Madden, 32, inherited a team in 1969 that had a combined 25-3 the previous two seasons, and he has maintained the Raiders’ standard of excellence. Perhaps his greatest achievement was working until the age of 12 for Al Davis, the irascible and Machiavellian owner of the Raiders – and remaining close friends with him until Davis died in 2011.
But when Madden retired, after being pummeled with ulcers and panic attacks and what is now considered burnout, he could boast of a resume that included a demolition of the Minnesota Vikings at the Super Bowl. XI in 1977; a 0.759 regular season winning percentage (103-32-7), the best among coaches who have worked at least 100 games; and a field view of some of the most controversial and memorable moments in football history: the famous “Heidi” game (1968), the Immaculate Reception (1972) and the infamous Holy Roller game in 1978, his last season.
The thought of overseeing another minicamp, another round of draft preparation, tormented him. Lombardi coached for 10 years, as did Madden.
“You traveled but never saw anything,” Madden told the Washington Post in 1984. “It was all a plane, a bus, a hotel, a stadium, a bus, a plane and the ride home. I once said, ‘There must be more to life than that.’ “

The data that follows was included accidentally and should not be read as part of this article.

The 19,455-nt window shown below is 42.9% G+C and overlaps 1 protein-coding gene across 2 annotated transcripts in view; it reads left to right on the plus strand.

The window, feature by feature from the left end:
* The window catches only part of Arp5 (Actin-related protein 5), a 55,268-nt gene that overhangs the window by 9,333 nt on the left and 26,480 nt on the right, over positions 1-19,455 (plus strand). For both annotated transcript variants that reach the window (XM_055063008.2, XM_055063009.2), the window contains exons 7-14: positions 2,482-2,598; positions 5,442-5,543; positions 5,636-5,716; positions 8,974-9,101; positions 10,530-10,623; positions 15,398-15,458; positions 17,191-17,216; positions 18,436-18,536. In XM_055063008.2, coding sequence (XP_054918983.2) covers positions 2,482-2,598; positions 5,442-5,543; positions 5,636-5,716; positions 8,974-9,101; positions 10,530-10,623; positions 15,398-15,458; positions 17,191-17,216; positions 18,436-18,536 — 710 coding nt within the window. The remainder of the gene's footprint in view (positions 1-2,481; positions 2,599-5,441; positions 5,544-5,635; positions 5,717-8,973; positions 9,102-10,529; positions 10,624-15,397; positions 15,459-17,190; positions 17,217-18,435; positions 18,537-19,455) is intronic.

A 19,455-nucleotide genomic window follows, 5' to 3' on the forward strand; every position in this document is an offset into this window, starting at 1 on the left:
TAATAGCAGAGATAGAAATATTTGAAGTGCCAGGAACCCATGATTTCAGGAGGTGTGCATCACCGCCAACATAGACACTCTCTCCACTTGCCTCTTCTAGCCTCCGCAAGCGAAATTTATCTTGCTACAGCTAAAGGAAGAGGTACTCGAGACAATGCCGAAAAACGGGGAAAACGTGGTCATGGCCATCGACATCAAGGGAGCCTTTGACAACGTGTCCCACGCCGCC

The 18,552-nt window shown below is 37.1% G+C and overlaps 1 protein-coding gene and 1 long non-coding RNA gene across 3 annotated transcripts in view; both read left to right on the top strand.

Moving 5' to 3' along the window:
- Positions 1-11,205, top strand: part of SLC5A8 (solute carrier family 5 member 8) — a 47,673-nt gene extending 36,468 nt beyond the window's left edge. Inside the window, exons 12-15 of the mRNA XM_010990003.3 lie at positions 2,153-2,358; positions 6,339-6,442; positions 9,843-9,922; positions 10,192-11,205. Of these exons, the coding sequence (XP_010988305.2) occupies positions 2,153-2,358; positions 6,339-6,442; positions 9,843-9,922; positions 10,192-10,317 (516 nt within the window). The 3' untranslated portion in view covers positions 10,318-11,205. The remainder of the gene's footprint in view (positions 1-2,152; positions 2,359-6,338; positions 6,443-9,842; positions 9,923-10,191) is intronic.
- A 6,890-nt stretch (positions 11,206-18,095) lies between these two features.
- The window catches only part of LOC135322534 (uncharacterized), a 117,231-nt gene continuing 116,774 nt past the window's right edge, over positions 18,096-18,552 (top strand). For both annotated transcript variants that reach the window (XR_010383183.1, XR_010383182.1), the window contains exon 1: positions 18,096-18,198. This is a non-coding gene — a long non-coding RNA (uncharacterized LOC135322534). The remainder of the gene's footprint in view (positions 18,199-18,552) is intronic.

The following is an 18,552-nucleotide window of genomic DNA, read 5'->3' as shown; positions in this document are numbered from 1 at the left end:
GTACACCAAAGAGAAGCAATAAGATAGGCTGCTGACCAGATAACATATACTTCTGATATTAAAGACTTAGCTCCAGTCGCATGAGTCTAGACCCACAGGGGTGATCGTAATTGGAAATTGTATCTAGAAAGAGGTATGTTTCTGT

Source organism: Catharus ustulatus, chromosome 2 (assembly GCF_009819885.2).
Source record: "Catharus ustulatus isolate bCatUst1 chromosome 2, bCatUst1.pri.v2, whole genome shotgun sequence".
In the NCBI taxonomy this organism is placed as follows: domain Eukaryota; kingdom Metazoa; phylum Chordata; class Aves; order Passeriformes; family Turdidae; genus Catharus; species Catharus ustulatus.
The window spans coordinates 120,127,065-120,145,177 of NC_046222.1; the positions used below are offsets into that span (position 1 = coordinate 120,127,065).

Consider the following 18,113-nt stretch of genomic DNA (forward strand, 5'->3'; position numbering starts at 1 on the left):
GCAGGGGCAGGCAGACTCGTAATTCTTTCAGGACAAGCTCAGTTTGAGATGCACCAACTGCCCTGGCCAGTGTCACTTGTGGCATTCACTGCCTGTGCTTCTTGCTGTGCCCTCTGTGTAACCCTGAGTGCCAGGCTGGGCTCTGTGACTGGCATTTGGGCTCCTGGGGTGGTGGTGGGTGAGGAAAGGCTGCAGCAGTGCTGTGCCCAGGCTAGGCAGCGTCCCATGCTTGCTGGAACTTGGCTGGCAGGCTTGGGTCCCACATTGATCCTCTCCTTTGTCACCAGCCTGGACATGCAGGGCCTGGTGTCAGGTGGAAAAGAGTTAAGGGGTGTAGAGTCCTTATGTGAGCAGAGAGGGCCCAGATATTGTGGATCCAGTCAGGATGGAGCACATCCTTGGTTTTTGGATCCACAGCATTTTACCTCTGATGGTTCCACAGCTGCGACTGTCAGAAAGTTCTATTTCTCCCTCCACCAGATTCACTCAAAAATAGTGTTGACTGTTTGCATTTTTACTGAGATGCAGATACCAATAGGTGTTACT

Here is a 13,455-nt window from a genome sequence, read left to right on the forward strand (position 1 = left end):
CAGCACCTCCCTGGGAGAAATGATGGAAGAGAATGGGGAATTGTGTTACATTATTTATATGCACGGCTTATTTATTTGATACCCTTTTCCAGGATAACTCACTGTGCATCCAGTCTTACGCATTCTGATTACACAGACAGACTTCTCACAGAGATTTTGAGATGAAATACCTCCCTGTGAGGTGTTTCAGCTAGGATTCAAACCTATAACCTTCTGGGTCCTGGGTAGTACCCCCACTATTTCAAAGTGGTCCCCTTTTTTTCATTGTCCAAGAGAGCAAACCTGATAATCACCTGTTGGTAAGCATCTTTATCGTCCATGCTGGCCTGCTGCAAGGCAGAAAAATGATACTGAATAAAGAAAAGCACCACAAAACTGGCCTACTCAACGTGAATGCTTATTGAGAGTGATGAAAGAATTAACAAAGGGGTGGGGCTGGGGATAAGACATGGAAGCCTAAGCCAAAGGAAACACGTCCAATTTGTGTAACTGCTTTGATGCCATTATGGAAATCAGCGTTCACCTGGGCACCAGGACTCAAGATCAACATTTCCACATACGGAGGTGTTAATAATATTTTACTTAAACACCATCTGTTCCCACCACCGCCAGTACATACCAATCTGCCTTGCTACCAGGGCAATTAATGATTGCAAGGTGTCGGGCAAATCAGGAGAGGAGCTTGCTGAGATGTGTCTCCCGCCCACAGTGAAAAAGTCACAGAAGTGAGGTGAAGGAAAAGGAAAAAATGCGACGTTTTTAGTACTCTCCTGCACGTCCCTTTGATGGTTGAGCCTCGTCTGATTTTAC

And there was.
The beginnings of the working class
John Earl Madden was born in Austin, Minnesota on April 10, 1936, the oldest of three children and the only son of Earl and Mary (Flaherty) Madden. His father was a mechanic.
When John was 6, his family moved to Daly City, Calif., A working-class San Francisco suburb whose proximity to the city offered adventurous getaways for sports-mad boys. With close friend John Robinson, who would go on to become the head coach of the Southern California and Los Angeles Rams, Madden took streetcar rides into town, then snuck into Kezar and Seals stadiums. to watch football and baseball games.
Her family was small, but Madden was resourceful. He searched trash cans for materials and fashioned his baseball bats by gluing together pieces found in semi-pro games. Opportunities for minor league baseball presented themselves – the Red Sox and Yankees expressed interest – but Madden, from his time as a caddy for the well-heeled at the San Francisco Golf Club, had come to equate success with a university education.